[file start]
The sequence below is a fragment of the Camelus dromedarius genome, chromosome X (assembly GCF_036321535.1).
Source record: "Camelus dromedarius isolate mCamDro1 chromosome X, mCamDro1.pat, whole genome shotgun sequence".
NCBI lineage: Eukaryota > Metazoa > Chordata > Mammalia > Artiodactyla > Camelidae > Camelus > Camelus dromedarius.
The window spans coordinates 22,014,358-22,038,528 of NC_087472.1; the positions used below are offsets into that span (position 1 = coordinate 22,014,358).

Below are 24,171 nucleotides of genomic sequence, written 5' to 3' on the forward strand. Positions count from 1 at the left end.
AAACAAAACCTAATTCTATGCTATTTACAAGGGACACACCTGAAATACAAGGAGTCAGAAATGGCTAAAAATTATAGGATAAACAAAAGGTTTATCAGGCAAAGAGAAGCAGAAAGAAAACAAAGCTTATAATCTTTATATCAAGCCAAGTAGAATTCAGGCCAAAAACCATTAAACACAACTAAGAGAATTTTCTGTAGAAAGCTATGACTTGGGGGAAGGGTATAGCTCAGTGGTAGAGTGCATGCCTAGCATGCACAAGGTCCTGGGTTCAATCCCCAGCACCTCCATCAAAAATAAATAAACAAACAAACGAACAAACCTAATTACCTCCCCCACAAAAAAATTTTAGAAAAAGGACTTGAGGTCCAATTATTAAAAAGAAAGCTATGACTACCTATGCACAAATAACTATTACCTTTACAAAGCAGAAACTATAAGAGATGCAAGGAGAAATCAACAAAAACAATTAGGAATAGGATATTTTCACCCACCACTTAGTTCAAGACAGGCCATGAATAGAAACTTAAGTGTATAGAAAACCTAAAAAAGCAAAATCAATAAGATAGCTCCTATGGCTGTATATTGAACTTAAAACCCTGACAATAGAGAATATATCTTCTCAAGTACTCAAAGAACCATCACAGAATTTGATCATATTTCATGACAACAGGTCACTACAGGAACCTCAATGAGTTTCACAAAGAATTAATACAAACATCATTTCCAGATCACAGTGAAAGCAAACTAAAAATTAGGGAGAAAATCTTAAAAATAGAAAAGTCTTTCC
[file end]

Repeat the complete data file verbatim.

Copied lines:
The sequence below is a fragment of the Camelus dromedarius genome, chromosome X (assembly GCF_036321535.1).
Source record: "Camelus dromedarius isolate mCamDro1 chromosome X, mCamDro1.pat, whole genome shotgun sequence".
NCBI lineage: Eukaryota > Metazoa > Chordata > Mammalia > Artiodactyla > Camelidae > Camelus > Camelus dromedarius.
The window spans coordinates 22,014,358-22,038,528 of NC_087472.1; the positions used below are offsets into that span (position 1 = coordinate 22,014,358).

Below are 24,171 nucleotides of genomic sequence, written 5' to 3' on the forward strand. Positions count from 1 at the left end.
AAACAAAACCTAATTCTATGCTATTTACAAGGGACACACCTGAAATACAAGGAGTCAGAAATGGCTAAAAATTATAGGATAAACAAAAGGTTTATCAGGCAAAGAGAAGCAGAAAGAAAACAAAGCTTATAATCTTTATATCAAGCCAAGTAGAATTCAGGCCAAAAACCATTAAACACAACTAAGAGAATTTTCTGTAGAAAGCTATGACTTGGGGGAAGGGTATAGCTCAGTGGTAGAGTGCATGCCTAGCATGCACAAGGTCCTGGGTTCAATCCCCAGCACCTCCATCAAAAATAAATAAACAAACAAACGAACAAACCTAATTACCTCCCCCACAAAAAAATTTTAGAAAAAGGACTTGAGGTCCAATTATTAAAAAGAAAGCTATGACTACCTATGCACAAATAACTATTACCTTTACAAAGCAGAAACTATAAGAGATGCAAGGAGAAATCAACAAAAACAATTAGGAATAGGATATTTTCACCCACCACTTAGTTCAAGACAGGCCATGAATAGAAACTTAAGTGTATAGAAAACCTAAAAAAGCAAAATCAATAAGATAGCTCCTATGGCTGTATATTGAACTTAAAACCCTGACAATAGAGAATATATCTTCTCAAGTACTCAAAGAACCATCACAGAATTTGATCATATTTCATGACAACAGGTCACTACAGGAACCTCAATGAGTTTCACAAAGAATTAATACAAACATCATTTCCAGATCACAGTGAAAGCAAACTAAAAATTAGGGAGAAAATCTTAAAAATAGAAAAGTCTTTCC